Ensure hospital compliance with EMTALA

Emergency & Crisis Response
Diverse Workforce
social determinants of health
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Coverage & Standards
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Federal department
Health and Human Services
house committees
House Appropriations Committee
House Energy and Commerce Committee
senate committees
Senate Appropriations Committee
Senate Health, Education, Labor, and Pensions Committee


The Department of Health and Human Services (HHS) should issue guidance to hospitals on their obligations under the Emergency Medical Treatment & Labor Act (EMTALA) to stabilize and treat individuals with a substance use disorder (SUD), and Congress should provide financial resources to incentivize hospitals to hire appropriate staff for their emergency departments[1]


The Emergency Medical Treatment & Labor Act (EMTALA) ensures that hospitals provide emergency services, including stabilizing treatment for emergency medical conditions, regardless of an individual’s ability to pay.[2] Conditions related to substance use disorders (SUDs) are responsible for about one out of eleven emergency department visits, making hospitals an important location to initiate treatment.[3] Unfortunately, many emergency departments fail to comply with EMTALA by not conducting SUD screening and diagnosis assessments, by not providing medication for opioid use disorder (OUD), and by not providing post-discharge treatment options and medication.[4] Currently, many emergency departments do not provide adequate SUD screening and treatment due inadequate provider training and bias against SUDs.[5] Social workers and case managers can support hospitals by providing support services for individuals with SUD.[3] To improve SUD screening and treatment in hospitals, updated EMTALA guidance is needed to increase compliance. Congress should also pass legislation to incentivize the initiation of SUD care in emergency departments similar to the Improving Mental Health Access from the Emergency Department Act.[1]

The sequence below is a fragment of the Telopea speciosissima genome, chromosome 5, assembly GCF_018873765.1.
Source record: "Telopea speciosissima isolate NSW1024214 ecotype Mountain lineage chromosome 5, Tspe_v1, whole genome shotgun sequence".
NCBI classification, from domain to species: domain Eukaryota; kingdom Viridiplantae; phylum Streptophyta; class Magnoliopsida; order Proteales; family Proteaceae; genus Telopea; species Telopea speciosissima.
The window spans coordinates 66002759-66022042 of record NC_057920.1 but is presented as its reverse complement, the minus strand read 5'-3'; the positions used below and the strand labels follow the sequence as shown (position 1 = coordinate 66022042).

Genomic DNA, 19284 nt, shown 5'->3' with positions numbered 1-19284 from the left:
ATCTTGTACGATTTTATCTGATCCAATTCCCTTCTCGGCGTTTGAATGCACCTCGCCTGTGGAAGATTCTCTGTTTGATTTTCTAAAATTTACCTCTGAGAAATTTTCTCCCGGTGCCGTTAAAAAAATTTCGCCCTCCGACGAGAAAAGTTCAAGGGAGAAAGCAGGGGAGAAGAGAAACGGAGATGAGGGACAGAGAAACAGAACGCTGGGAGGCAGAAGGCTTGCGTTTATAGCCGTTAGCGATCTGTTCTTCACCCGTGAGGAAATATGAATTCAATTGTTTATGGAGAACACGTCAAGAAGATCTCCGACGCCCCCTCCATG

1. Presidential Commision. The President’s Commission On Combating Drug Addiction and the Opioid Crisis. Last Updated 2017.

2. U.S. Department of Health and Human Services, Centers for Medicare & Medicaid Services. Emergency Medical Treatment & Labor Act (EMTALA). Last Updated December 5, 2022.

3. Health Affairs. Addiction Is An Emergency: End Wait Times For Services And Expand Access To Life-Saving Medications. Last Updated December 13, 2021.

4. Legal Action Center. Emergency: Hospitals Can Violate Federal Law by Denying Necessary Care for Substance Use Disorders in Emergency Departments. Last Updated July 20, 2021.

5. Leslie W. Suen, MD, MAS, Anil N. Makam, MD, MAS, Hannah R. Snyder, MD, Daniel Repplinger, MD, Margot B. Kushel, MD, Marlene Martin, MD, and Oanh Kieu Nguyen, MD, MAS. National Prevalence of Alcohol and Other Substance Use Disorders Among Emergency Department Visits and Hospitalizations: NHAMCS 2014–2018.  National Institutes of Health, National Library of Medicine, National Center for Biotechnology Information. Last Updated September 13, 2021.